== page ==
Syrian demand to seek passage to Europe from Egypt and

unregistered ‘agents’ or ‘brokers’ and 406 registered private

Libya. In 2013 Eritrean nationals constituted the largest increase

employment agencies at work in Addis Ababa alone. These

in the number of illegal crossings into Europe compared to the

form only one part of the numerous interlinking networks

previous year.15 The number of Eritreans detected in the central

operating across the Horn of Africa to help potential migrants

Mediterranean attempting the sea crossing has reached record

reach their destination countries and this criminal infrastructure

levels in the last two years, increasing tenfold in just the last

was very well placed to recalibrate itself around the incoming

quarter of 2014, from 1 522 to 16 027.16 However, although

Syrian flow now heading for Europe.

the life chances for the average citizen in the Horn of Africa, in


The overland route north towards the Mediterranean runs through brutal terrain, in one of the hottest, harshest deserts on the planet. It is also a region rife with banditry, and where competing tribes and militias vie for control over smuggling networks. All along the journey, migrants are vulnerable to abuse, robbery, rape and other mistreatment by bandits as well as by their smugglers. In southern Egypt, near Aswan, the best known of these networks are run by the Rashaida, who specialise in the movement (and often trafficking) of the Sudanese and Eritreans, and whose trafficking networks are known for their brutality. Elements within the Rashaida networks run a very controlled network that kidnaps Eritreans for ransom.


particular Somalia and Eritrea, are poor and there are limited socio-economic opportunities characterised by insecurity and greatly restricted political freedoms, these conditions have prevailed for much of the last decade and there has been no obvious domestic change that explains such a dramatic increase in the numbers of fleeing migrants. What has changed, however, is the smuggling networks, which have become more active and virulent and, to increase their profits, they have swelled the numbers by actively recruiting and offering their services to nationals from all over the the Horn of Africa and East Africa.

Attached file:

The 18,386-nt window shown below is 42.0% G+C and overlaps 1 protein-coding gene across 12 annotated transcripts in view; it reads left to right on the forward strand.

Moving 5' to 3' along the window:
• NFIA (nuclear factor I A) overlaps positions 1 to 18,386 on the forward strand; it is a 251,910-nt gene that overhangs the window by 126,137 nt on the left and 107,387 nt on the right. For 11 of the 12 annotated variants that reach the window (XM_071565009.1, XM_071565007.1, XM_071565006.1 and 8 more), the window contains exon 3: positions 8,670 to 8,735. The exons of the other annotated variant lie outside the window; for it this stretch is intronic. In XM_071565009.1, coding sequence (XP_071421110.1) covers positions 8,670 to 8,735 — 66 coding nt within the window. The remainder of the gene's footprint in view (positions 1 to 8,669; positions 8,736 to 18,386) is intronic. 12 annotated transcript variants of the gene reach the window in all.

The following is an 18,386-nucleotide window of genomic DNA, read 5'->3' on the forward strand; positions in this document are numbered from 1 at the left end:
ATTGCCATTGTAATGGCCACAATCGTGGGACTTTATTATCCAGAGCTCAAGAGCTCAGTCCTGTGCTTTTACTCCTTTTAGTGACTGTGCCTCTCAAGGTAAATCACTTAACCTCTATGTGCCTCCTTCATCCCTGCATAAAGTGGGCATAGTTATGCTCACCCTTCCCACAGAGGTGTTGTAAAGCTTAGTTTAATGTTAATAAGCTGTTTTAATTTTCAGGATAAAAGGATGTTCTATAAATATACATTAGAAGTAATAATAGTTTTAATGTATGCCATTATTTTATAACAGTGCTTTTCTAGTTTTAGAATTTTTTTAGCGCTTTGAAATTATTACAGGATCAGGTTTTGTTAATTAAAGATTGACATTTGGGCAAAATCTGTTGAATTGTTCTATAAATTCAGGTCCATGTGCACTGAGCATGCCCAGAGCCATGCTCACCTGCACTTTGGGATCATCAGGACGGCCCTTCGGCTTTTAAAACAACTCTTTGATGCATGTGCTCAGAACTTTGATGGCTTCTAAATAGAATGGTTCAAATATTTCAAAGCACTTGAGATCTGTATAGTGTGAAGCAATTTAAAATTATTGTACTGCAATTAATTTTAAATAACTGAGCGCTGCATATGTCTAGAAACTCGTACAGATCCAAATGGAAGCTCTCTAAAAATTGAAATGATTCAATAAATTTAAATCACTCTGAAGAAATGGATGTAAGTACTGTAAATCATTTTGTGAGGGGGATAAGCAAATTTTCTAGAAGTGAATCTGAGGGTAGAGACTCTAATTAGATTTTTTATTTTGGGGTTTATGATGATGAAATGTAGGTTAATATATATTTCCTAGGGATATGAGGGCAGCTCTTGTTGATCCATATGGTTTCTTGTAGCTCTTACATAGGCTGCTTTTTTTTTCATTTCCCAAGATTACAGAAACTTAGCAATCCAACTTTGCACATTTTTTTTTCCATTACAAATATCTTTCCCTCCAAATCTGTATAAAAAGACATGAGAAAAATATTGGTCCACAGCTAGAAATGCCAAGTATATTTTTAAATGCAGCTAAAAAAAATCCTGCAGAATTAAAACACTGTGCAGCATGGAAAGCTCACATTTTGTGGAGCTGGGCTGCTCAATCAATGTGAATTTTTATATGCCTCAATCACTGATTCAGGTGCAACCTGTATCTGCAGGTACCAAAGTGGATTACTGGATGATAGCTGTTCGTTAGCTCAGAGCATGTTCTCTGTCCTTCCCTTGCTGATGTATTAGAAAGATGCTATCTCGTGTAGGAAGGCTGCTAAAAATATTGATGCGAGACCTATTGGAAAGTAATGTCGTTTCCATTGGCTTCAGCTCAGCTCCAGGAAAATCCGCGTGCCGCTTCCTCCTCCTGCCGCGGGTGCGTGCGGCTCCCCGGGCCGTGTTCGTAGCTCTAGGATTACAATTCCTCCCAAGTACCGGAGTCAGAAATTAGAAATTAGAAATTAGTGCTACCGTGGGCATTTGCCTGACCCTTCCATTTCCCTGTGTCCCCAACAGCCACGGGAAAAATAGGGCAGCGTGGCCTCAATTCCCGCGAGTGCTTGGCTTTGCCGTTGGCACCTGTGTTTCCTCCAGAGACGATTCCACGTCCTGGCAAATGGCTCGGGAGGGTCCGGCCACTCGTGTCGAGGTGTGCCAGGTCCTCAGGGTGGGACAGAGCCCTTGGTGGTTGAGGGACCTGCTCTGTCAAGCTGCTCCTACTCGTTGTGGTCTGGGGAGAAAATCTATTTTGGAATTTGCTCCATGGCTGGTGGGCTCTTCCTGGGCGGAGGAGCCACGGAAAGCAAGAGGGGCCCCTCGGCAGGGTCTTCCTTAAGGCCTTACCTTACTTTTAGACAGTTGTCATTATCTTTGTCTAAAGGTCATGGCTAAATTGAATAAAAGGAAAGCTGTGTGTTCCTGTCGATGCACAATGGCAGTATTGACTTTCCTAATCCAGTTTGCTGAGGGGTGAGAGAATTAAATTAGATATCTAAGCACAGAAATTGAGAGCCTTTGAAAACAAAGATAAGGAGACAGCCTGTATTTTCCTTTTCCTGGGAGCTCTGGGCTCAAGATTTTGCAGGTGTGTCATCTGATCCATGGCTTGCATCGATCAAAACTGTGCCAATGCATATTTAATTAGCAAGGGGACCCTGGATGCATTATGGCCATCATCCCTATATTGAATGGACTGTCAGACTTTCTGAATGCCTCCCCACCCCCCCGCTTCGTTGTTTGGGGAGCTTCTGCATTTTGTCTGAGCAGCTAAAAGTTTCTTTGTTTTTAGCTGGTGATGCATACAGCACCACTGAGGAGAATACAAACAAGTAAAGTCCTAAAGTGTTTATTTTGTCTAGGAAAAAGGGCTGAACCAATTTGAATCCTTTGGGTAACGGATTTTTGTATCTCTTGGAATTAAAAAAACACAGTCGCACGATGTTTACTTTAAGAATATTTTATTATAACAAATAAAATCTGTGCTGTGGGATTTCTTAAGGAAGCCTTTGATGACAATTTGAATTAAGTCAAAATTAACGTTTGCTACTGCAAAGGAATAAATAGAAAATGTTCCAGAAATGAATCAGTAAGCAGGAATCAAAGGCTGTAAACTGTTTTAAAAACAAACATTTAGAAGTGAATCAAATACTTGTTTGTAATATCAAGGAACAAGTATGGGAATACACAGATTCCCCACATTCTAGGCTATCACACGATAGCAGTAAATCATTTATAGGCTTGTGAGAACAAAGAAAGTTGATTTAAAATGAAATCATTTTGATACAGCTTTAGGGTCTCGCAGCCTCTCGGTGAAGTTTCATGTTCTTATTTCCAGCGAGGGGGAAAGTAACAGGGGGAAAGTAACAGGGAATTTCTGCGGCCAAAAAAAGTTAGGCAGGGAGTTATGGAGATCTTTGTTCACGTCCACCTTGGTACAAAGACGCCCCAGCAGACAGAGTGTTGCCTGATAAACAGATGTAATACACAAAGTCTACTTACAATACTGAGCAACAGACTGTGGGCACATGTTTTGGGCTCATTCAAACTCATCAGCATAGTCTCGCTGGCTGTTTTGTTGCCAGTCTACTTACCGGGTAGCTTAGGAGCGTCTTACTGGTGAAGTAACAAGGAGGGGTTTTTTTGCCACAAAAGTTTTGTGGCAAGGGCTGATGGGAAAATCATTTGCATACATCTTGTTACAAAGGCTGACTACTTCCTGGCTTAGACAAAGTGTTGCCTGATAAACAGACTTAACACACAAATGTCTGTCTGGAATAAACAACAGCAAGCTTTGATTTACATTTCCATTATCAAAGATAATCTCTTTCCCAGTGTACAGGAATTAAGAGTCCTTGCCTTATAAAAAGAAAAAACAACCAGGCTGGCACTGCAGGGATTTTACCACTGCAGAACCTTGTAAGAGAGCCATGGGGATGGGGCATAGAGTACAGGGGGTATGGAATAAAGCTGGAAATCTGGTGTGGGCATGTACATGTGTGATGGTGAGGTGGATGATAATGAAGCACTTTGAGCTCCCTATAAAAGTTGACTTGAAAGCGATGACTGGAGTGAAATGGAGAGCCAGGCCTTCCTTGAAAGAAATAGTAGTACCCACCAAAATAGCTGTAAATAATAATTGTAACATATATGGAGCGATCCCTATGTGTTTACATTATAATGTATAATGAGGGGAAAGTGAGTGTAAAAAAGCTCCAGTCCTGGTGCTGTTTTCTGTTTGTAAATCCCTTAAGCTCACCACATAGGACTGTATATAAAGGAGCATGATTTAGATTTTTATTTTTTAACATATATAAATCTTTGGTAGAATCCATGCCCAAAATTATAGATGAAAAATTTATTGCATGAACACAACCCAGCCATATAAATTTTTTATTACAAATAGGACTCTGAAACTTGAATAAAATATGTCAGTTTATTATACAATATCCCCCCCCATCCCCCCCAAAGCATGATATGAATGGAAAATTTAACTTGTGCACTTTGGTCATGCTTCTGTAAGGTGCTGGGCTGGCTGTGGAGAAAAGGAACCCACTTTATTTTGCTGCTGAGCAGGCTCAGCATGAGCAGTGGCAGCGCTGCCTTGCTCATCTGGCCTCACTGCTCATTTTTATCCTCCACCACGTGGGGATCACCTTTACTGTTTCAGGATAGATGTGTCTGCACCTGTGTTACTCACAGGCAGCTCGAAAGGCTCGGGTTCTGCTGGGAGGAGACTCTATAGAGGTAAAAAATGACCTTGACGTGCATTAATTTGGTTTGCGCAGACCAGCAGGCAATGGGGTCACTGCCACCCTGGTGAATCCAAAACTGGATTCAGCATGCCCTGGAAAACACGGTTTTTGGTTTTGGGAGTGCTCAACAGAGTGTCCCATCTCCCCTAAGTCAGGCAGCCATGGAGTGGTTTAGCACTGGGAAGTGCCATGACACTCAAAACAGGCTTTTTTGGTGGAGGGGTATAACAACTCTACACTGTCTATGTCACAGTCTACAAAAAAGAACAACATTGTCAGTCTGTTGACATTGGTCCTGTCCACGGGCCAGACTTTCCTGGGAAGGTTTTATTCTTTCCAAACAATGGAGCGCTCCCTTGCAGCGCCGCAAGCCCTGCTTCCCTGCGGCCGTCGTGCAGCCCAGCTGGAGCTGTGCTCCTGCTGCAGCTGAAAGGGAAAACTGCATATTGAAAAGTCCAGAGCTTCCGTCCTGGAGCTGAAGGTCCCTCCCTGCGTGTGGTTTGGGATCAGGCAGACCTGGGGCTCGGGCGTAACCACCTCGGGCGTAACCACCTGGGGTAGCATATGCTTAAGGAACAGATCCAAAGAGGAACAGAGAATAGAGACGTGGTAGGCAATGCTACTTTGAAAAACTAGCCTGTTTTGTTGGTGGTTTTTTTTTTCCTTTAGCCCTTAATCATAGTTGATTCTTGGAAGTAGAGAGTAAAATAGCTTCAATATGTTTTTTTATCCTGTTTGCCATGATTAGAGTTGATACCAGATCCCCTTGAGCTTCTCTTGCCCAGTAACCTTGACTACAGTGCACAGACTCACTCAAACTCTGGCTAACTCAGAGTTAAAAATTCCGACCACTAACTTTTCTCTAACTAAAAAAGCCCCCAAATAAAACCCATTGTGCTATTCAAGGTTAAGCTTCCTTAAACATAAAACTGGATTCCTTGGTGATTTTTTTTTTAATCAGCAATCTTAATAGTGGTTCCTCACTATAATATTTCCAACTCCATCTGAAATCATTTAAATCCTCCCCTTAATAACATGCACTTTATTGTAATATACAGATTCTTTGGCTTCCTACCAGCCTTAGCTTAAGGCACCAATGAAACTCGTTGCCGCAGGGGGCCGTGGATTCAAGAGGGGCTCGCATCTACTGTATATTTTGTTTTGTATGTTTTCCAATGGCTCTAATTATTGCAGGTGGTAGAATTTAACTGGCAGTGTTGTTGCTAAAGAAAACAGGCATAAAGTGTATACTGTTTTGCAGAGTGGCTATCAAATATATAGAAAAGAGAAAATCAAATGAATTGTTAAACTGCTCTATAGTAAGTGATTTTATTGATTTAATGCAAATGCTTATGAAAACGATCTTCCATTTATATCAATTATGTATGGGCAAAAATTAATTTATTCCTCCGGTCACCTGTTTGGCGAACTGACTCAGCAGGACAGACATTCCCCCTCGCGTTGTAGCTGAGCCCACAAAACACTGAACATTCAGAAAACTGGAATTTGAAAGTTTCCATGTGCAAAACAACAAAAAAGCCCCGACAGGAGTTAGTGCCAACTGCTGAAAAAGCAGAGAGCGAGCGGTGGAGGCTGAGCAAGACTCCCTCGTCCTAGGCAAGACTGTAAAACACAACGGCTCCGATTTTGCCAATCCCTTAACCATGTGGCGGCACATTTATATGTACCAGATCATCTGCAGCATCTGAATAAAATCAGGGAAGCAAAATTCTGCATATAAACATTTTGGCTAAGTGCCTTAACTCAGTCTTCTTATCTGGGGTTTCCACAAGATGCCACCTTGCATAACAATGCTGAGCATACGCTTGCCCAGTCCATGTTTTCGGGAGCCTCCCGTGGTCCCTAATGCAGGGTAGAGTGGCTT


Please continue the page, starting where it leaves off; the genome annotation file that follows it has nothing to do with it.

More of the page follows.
Libya’s chaos: a gateway to the Mediterranean The aftermath of the 2011 revolution and outside military intervention in Libya that overthrew Gaddafi after 40 years of

The number of Eritreans detected in the central Mediterranean attempting the sea crossing has reached record levels in the last two years

authoritarianism has been defined by the steady fragmentation of the Libyan state. Violent clashes between competing militias over political and economic control have left the country in anarchy, without a functioning government or state institutions. Criminal economies and illicit trafficking have become an important source of income as the chaos has empowered actors in pursuit of illegitimate profits, even within the formal

From Sudan, Syrian migrants cross into Egypt illegally, using the

banking sector and the critically important oil sector.

same networks that facilitate the movement of the Sudanese,

As the Syrian migrants moved northwards, skirting southern

Eritreans and Ethiopians into Egypt. Once in Egypt, they quickly

Libya on their way towards the coast, they encountered Libya’s

link up with interlocutors who can take them to the north coast

borderland criminal economies. The networked Tebu, an African

to board boats to Italy or Greece. People choosing this route

clan with members dispersed over southern Libya, Chad and

tend to be in Egypt for between five days and two weeks.

northern Niger, were particularly integrated in the trade, ferrying

Often, Syrians make arrangements regarding the sea crossing

people north to Al Kufra and west to Sebha, towards the

from their departure country before flying to Sudan, from where

Mediterranean cities of Benghazi, Tripoli and Zuwara. As Egypt